Causes of Alzheimer's Disease
Synonyms in the broader sense
Alzheimer's disease causes, causes of dementia, Alzheimer's dementia
The Alzheimer's dementia is marked by a downfall of Brain cellswhich is in a shrinkage (atrophy) of the affected brain regions. The cerebral cortex is particularly affected (Cortex) of the frontal, temporal and parietal lobes and the Hippocampus. The hippocampus is a central switching station of the limbic system, which i.a. is responsible for intellectual performance. Later on, the medullary bed with the pathways of the brain cells is also affected. The decrease in the number of synapses is related to clinical symptoms affecting the mind (cognitive), together. However, the clinical symptoms do not necessarily correspond to the extent of the discernible changes.
The is also regularly affected Nucleus basalis Meynert, a core of the central nervous systemthat goes directly to the frontal lobe (frontal cortex) connected is. The connecting pathways contain the messenger substance (Neurotransmitters) Acetylcholine, which in a degeneration of the nucleus basalis Meynert in a reduced concentration in the brain present. In addition, further conduction pathways with the neurotransmitters Norepinephrine and Serotonin that lead to the hippocampus. The lack of the said neurotransmitters may explain part of the symptoms.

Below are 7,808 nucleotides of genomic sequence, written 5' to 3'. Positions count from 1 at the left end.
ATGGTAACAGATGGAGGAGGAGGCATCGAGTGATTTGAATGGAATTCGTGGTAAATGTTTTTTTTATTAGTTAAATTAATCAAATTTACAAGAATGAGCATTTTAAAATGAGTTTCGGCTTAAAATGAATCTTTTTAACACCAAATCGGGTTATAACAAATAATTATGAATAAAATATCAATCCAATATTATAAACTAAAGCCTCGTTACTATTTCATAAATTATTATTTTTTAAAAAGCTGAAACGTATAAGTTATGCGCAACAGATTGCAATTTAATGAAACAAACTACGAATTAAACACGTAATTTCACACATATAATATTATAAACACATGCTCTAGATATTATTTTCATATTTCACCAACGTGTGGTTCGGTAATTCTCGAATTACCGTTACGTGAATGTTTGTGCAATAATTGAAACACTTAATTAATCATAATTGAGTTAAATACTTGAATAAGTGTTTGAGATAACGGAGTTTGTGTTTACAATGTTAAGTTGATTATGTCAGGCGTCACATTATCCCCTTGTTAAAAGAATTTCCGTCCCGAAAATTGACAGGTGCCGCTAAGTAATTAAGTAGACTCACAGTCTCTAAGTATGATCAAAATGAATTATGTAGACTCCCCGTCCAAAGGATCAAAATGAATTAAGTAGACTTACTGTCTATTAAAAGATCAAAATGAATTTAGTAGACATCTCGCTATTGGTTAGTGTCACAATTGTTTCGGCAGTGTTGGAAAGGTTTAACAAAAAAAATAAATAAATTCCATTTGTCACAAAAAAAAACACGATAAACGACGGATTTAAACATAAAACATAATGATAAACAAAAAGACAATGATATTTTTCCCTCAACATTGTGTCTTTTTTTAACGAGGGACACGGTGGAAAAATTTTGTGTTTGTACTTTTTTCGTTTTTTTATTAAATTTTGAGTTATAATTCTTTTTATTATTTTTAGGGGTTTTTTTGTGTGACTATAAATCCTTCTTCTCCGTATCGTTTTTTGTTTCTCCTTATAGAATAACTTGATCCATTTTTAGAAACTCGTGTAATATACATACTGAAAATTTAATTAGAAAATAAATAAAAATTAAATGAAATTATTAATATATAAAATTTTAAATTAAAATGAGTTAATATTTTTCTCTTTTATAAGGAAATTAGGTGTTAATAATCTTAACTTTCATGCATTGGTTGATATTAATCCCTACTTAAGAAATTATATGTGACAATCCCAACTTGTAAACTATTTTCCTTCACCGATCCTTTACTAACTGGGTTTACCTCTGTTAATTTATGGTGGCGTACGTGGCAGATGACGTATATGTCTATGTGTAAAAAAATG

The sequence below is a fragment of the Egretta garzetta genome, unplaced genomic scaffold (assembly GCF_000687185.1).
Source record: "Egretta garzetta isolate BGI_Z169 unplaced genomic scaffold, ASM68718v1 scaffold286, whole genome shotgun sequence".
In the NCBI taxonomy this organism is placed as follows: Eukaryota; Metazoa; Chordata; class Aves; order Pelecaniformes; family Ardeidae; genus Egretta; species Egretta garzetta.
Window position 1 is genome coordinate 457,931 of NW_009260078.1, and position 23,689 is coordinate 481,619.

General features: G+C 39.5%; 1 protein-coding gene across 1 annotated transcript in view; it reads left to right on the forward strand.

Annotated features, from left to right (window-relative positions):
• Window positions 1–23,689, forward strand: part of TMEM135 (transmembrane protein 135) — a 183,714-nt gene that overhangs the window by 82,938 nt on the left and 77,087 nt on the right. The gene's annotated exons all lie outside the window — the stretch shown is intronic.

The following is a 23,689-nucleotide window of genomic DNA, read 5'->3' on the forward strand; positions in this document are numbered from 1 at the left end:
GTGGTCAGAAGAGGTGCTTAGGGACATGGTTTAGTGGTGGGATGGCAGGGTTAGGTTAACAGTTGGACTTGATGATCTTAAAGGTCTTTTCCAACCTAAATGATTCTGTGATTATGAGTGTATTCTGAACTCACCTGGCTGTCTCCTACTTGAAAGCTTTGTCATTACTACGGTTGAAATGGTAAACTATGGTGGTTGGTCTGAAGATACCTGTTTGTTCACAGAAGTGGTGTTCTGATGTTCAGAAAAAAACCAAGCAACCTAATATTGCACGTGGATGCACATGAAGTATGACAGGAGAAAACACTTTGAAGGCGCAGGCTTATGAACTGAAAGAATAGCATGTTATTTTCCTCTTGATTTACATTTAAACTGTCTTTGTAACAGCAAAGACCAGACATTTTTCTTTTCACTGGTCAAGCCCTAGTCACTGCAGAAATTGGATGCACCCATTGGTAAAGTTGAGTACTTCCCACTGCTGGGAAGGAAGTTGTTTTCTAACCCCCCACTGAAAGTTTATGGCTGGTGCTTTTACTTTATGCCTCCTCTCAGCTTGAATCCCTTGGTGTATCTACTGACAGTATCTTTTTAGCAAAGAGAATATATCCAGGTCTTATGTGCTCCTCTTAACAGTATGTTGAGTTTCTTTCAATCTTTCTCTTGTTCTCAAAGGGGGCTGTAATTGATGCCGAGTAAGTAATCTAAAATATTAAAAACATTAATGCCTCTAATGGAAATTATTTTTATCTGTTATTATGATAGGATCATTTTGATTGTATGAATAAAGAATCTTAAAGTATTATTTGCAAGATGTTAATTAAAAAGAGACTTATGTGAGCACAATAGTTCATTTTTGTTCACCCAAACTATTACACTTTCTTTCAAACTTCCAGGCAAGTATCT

Deceased in autopsy specimens of the brains Alzheimer - Under the microscope, patients show increased deposits of certain "protein clumps" (senile plaques) and "threads" (Alzheimer's fibrils), which only develop in the later course of the disease and lead to the loss of function and destruction of Neurons (Neurons) to lead. The fibrils lie in the cells (intracellular) and consist of the protein τ. The plaques are outside the cells (extracellular) found in the hippocampus, cortex and other brain regions. The deposits occur to a much lesser extent as part of the normal aging process or other diseases of the brain, but this is suspected to be a cause of the progressive degradation processes in the brain of those with Alzheimer's disease. The Alzheimer's fibrils and the amyloid plaques are in a certain, but not yet quantitatively determinable amount for Alzheimer's disease characteristic but not specific!